• Leetona Dungay, mother of David Dungay Jnr, leads the Black Lives Matter Protest 6th June 2020. (NITV)Source: NITV
OPINION: A human rights lawyer representing the Dungay Family argues one of the greatest threats to Black lives is racism in the health care system. Here he lays out what could be done to save lives.
George Newhouse

Living Black
15 Jul 2020 - 8:54 AM  UPDATED 14 Apr 2021 - 2:38 PM

Disclaimer: This article discusses Aboriginal deaths in custody, which may be upsetting for some readers. It also contains the names and images of Aboriginal people who have passed.

Australia is not one country. It’s two.

We are split along racial lines as surely as South Africa was during the era of apartheid.

It may sound like hyperbole but it is a fact.

In 2018, an Australia-first report card on levels of institutional racism in Queensland’s health system found that ten of the state’s 16 Health and Hospital Services (HHS) scored ‘very high’ levels of institutional racism, and the remaining six, a ‘high’ level of institutional racism.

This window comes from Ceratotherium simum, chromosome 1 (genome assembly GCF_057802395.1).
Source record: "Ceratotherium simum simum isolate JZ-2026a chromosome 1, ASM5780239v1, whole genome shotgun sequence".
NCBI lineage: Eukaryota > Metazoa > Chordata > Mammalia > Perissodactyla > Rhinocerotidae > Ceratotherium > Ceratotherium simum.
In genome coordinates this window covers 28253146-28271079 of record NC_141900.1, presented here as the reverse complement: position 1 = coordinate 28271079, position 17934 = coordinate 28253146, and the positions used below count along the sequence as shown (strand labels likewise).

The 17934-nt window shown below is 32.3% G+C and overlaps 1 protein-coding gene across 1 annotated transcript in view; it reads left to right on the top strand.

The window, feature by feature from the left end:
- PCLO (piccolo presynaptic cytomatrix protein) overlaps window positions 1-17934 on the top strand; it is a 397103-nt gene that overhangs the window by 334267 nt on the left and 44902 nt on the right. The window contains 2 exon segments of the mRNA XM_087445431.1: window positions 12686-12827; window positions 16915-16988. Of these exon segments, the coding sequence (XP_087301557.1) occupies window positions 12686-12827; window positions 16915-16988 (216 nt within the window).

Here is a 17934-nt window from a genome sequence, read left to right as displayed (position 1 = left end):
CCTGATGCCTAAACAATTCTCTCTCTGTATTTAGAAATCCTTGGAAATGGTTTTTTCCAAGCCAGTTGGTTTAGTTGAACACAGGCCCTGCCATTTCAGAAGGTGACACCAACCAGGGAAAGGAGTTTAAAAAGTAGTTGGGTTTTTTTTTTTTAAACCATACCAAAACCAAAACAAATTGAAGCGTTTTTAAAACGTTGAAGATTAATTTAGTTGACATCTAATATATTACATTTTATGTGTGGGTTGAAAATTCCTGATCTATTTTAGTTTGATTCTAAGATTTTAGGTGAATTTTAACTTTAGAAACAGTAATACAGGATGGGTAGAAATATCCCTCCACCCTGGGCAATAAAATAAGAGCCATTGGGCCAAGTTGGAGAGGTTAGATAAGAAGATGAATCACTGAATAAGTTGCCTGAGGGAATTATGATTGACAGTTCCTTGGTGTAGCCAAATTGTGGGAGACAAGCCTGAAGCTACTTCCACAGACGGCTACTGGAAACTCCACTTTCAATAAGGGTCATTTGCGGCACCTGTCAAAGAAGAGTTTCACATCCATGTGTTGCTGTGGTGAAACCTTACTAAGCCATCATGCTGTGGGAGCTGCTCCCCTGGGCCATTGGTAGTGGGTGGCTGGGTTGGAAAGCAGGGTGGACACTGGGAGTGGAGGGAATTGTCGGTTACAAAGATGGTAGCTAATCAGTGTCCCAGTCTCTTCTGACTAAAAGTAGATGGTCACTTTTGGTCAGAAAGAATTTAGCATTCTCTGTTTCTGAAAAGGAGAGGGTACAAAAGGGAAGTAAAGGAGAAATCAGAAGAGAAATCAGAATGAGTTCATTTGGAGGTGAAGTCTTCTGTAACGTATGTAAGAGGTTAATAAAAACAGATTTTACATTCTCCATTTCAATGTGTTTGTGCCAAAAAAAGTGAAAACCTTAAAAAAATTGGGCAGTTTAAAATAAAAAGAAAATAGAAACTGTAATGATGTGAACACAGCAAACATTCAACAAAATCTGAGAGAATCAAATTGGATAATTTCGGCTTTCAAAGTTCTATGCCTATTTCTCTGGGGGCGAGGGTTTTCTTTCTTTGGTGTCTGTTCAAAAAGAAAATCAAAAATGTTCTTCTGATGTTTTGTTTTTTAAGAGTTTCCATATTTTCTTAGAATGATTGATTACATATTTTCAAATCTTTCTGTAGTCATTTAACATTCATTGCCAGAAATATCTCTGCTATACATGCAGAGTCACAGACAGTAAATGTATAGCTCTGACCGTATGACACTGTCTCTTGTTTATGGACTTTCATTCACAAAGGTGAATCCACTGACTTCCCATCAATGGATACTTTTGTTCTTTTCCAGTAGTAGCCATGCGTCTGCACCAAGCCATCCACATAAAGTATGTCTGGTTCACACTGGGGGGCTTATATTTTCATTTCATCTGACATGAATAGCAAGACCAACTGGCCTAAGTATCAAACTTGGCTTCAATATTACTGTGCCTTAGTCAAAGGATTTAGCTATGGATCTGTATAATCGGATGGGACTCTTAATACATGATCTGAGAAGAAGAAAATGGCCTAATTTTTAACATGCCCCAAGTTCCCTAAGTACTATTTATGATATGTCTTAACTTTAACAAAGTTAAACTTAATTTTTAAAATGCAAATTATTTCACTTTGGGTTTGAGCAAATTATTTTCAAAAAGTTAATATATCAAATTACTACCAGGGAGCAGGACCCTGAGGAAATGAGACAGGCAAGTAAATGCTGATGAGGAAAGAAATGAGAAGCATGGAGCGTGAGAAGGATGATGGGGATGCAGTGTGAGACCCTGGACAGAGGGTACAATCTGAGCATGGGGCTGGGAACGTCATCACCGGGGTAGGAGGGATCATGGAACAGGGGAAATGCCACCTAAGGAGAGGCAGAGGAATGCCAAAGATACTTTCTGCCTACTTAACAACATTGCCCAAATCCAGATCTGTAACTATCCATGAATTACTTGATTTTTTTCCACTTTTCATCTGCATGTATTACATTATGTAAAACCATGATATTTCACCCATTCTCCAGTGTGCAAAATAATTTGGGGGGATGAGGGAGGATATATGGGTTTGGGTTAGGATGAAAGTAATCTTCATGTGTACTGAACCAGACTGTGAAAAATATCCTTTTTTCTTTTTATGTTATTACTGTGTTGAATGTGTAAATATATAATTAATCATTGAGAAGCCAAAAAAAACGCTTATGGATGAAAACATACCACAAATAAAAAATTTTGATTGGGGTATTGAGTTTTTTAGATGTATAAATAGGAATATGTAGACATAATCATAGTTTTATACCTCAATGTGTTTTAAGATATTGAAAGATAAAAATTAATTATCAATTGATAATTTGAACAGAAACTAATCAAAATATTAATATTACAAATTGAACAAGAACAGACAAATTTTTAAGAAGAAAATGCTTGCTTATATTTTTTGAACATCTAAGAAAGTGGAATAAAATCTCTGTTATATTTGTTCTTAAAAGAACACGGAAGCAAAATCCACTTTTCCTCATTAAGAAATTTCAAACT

In over 20 years of working as a human rights lawyer it is my observation that the Queensland experience is common to most, if not all, states and territories.

The racial divide that I see means that most white people lead lives of privilege whilst Aboriginal and Torres Strait Islanders are shunted aside, told that they do not really matter, and they face prejudice at every turn. 

The focus recently has (rightly) been on Black deaths in custody. But what of the role that prejudice in the health system plays in Indigenous deaths.

The connection between George Floyd and David Dungay Jr highlights the similarities between state violence in the USA and in Australia but does not reveal the role that racial bias in health care plays in Indigenous deaths and injuries.